- The Student-Teaching Model Is Outdated: Here's How We Can Do Better - September 15, 2021
- Visualize: How Seeing What's Coming Changed My Teaching - August 16, 2021
- 10 Lessons About Teaching from My Youngest Son - June 24, 2021
- Ending the Epithet “Try-Hard” Once and for All in Classrooms - June 18, 2021
- From STEM, Let's Pivot to the BRANCHES of the Humanities - May 25, 2021
- Would Education Collapse If Teachers Stopped Working for Free? - May 20, 2021
- 10 Ways to Teach Like Ted Lasso: Part II - April 21, 2021
- 8 Tips So Your Substitute Plans Don't Suck - April 14, 2021
- 10 Ways to Teach Like Ted Lasso: Part I - March 12, 2021
- The 7 Habits of Highly Effective Teachers: Habit 3 - First Things First - February 26, 2021
Benjamin Franklin is often attributed to saying “an investment in knowledge pays the best interest.” The dividends from the investment in American education are long-lasting and truly have changed humankind’s bottom line. From the far-flung 1776 idea that people could govern themselves in a republic to the 21st century one of tying us entirely together using the Internet, American knowledge has produced an unrivaled return on investment. But that has and continues to produce (pocket) change as education, and those involved in it, reaches a breaking point.
As a teacher, I and a huge majority of my colleagues are consumed by the school year. Gone are the antiquated days where we’d simply work 8 hours in a day or “have off June, July, and August.” The amount of tasks thrown our way don’t just grow each year, they multiply. There are initiatives that have to be met on national, state, and local levels. The tie to standards and testing consumes our pedagogy. There continues to be more special education students, documentation, and dissection. We’re supposed to raise test scores, increase the amount of essays we assign (and, thus, grade), and contact home more. Many of us are coaches or advisers as well, and those demands are being dialed back, either. We keep adding students of all stripes and more classes to teach – while the time on the clock and most of our salaries remains the same.
As an administrator, these demands can be best viewed by accessing their email. In a single day, 100+ emails are a common occurrence. Supporting staff members’ needs, answering questions that nobody seems to know how to properly phrase, dealing with student behavior, their parents’ questions (and demands), and then answering to the district office can be taxing enough. Then, if they’re crazy enough to want to actually try to do things better at their school, step out of their office and into classrooms, handle lunch duties, or interview additional staff (as the turnover continues to increase), the days become 12 hours of work.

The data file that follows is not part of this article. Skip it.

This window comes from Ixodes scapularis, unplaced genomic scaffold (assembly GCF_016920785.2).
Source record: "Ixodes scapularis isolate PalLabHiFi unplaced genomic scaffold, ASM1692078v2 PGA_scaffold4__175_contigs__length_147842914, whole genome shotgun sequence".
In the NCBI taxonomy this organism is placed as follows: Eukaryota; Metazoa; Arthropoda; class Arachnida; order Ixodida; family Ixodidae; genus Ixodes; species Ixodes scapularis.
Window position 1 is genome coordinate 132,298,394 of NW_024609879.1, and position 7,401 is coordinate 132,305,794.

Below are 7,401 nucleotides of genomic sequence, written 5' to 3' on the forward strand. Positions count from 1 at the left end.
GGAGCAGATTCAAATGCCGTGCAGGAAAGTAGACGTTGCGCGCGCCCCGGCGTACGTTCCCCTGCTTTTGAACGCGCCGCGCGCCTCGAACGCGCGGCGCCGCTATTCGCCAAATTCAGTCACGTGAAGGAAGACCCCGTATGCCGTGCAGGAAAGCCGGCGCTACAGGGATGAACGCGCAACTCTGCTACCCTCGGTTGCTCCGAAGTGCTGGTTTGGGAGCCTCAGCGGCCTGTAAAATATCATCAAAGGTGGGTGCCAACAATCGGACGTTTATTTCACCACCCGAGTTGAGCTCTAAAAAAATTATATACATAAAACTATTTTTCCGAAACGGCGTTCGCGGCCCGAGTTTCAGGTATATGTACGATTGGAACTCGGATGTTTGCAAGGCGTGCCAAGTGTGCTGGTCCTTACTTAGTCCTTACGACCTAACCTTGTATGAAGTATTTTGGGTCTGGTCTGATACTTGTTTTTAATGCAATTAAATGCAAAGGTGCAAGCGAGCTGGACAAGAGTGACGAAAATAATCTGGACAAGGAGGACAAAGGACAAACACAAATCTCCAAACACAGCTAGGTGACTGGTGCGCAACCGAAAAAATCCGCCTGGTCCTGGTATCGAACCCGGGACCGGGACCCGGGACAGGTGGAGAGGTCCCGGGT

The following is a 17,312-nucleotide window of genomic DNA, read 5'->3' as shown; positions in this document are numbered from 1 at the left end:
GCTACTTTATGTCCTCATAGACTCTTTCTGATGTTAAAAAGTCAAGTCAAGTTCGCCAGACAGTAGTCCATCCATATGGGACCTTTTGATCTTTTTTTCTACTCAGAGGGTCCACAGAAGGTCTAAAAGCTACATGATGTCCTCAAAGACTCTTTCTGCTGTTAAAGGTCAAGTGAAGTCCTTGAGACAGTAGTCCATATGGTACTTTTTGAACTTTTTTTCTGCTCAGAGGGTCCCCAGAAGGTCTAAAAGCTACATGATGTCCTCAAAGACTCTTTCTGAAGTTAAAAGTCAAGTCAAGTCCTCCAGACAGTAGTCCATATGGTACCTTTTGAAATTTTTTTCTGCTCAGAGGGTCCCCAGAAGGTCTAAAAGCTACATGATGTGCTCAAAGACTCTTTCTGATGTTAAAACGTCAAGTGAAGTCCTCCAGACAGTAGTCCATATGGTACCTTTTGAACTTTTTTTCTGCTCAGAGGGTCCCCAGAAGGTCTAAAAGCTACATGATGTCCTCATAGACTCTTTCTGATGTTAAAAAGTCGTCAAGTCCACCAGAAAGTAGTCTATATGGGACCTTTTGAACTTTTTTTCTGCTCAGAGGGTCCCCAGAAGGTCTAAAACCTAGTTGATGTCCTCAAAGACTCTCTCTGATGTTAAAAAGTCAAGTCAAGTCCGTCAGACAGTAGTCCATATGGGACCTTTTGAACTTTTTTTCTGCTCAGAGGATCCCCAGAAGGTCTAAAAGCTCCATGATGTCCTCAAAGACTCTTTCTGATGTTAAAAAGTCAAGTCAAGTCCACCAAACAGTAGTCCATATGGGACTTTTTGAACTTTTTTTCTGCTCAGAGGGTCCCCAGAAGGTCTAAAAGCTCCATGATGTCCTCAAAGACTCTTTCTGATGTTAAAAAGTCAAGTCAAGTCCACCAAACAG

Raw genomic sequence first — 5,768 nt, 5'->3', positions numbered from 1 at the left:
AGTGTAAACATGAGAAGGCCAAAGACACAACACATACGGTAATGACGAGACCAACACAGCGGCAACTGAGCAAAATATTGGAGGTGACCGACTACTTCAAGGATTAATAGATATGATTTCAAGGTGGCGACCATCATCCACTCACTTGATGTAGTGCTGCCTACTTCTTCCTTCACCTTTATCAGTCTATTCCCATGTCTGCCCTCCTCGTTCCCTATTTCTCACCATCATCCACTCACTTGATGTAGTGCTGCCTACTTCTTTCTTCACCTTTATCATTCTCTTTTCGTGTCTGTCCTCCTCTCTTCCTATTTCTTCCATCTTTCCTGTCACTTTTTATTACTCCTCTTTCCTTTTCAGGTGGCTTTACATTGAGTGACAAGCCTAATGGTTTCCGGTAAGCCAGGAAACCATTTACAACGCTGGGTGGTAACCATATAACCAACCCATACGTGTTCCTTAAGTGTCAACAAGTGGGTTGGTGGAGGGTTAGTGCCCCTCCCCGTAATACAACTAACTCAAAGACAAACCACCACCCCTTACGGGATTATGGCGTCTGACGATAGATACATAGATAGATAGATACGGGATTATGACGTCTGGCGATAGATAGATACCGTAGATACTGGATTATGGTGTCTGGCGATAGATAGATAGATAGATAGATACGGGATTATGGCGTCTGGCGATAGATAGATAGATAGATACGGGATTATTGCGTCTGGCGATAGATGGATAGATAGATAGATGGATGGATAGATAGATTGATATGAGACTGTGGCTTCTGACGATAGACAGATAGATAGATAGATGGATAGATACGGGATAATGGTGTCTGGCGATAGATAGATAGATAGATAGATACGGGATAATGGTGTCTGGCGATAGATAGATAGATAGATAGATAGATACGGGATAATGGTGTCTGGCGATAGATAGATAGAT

That is very much the same at the district office level, too. These people are left to disseminate the fallout from pinched budgets, health care changes and costs, school board expectations, new state and national laws, handling more and more paperwork and discipline as we become a field dominated by human resources and constant meetings, they often find themselves working on and through the weekend.
School board directors, at least in Pennsylvania for that matter, are volunteers who practically work 40 hour weeks at their “job” for free. With the amount of committees and time spent budgeting, balancing funds, deciding what needs to be constructed and what needs to be closed, who needs to be hired and who needs to be furloughed is quite a taxing thing. And, as the common member of the community reaches out to them, trying to hold the line on growing school (mostly property) taxes.
The cost of educating students is certainly met with copious amounts of discussion, discernment, and disagreement by elected officials at all levels. Education is, in most states, the largest budget item. The cost of ensuring all students have the best public education possible has never been a cheap one, but in these days of budget shortfalls, cutbacks, pension underfunding, and growth in expenses, the demands on accountability – both for money and for improvement – grow with each school day.
While 75% of parents are satisfied with their child’s education, gone are the days where one of the parents would be able to stay home and help with the homework or add more knowledge to the teachers’ lessons. Many parents themselves, while trying to make ends meet or fulfill the obligations of their job, are pouring themselves into their career or additional jobs can come at the expense of their family.
Others – both parents and non-parents – in the community will argue (and with valid reasoning) that taxes have reached a breaking point. In Pennsylvania, where we use property taxes to pay for schools, who should lose their home that they’ve paid off because they cannot afford property taxes?
Students, most of all, are also at a breaking point. More children are coming from broken or fragmented homes, and a child who can’t go home to love will find difficulty learning. Those who are fortunate enough to not feel so fractured often are as busy as the other stakeholders on this list. After 8 hours in school, most are involved in something else, whether a sport, a hobby, a job, taking care of other family members, or a combination of those variables. In addition, the average student has about 12 hours of homework a week, as teachers – meeting requirements for testing – are pushing to cover more material and standards in the same or often less time. And this is while trying to still be kids.
With so little left to give by almost every stakeholder in education, it’s important to wonder (and better to try to solve) the investment in education. We need to continue to produce interest, lest we just continue to pay upon principle. While Benjamin Franklin is also one to say "a penny saved is a penny earned," what would he say about the cost of public education today?